A cautionary case of microbial solidarity: concurrent isolation of VIM-1-producing Klebsiella pneumoniae, Escherichia coli and Enterobacter cloacae from an infected wound
The emergence and spread of acquired metallo-b-lactamases (MBLs) represents a worldwide problem. In Greek hospitals, the occurrence of MBL producers is currently endemic in Klebsiella pneumoniae, and sporadic among species of Enterobacter and Escherichia coli.1 We report herein the simultaneous recovery of K. pneumoniae, Enterobacter cloacae and E. coli producing VIM-1-type MBL from an infected wound.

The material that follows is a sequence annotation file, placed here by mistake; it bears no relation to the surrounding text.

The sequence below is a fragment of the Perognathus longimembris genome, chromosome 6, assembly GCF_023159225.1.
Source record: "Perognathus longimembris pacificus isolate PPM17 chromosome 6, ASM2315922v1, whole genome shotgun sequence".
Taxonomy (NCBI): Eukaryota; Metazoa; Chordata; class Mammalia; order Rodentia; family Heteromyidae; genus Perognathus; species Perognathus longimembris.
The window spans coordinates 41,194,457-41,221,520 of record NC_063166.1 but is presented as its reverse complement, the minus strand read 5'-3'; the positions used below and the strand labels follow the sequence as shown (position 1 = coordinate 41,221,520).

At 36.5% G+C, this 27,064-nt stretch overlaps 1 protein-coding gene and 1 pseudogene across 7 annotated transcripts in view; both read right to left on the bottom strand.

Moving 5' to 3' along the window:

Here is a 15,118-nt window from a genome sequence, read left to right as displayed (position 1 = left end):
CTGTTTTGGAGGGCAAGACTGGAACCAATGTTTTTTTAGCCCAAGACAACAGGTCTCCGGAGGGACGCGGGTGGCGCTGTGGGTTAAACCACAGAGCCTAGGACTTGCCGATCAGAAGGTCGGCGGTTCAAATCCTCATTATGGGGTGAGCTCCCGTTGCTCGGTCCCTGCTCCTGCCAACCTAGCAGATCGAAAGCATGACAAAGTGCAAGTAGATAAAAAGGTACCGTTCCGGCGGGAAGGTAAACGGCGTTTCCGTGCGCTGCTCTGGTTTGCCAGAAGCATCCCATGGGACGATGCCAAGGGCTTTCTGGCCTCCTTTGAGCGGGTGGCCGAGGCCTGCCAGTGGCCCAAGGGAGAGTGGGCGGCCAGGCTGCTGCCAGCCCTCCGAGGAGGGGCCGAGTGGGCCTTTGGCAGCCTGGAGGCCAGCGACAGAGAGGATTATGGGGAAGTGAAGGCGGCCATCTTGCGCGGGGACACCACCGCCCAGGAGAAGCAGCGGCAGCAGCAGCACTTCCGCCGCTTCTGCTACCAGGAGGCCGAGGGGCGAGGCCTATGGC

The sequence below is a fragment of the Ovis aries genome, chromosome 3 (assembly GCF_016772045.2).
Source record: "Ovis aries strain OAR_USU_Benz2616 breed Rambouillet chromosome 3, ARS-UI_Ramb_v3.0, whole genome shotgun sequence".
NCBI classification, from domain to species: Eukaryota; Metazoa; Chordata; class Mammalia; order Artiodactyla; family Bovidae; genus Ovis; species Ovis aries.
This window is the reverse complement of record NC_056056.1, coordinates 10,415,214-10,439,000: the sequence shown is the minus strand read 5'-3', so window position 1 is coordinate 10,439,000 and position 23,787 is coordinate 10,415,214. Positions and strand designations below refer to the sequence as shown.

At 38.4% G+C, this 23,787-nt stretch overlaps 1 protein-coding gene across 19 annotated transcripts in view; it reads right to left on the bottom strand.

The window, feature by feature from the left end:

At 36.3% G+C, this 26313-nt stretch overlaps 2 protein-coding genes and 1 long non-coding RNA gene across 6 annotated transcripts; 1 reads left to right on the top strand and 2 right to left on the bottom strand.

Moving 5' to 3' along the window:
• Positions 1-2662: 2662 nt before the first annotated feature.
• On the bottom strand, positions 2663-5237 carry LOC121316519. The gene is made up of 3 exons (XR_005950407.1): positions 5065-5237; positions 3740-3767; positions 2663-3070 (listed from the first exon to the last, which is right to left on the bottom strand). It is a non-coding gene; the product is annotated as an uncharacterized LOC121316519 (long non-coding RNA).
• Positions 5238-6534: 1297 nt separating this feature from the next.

The patient was born prematurely with Arnold–Chiari syndrome and duodenal atresia, both corrected surgically. This was complicated by Enterococcus faecium bacteraemia and urinary tract infections [extended-spectrum β-lactamase (ESBL)-producing K. pneumoniae and E. coli]. Antibiotic history included cefuroxime (perioperatively), vancomycin, amikacin and meropenem. Subsequent cultures were negative. However, fever recurred, with breakdown of a dorsal surgical wound. Swab cultures from the exudate yielded K. pneumoniae, E. cloacae and E. coli, which were resistant to carbapenems and susceptible to aztreonam, amikacin, fluoroquinolones and colistin. The three isolates showed an identical susceptibility profile. Blood cultures were negative; a CT scan excluded deep-tissue …....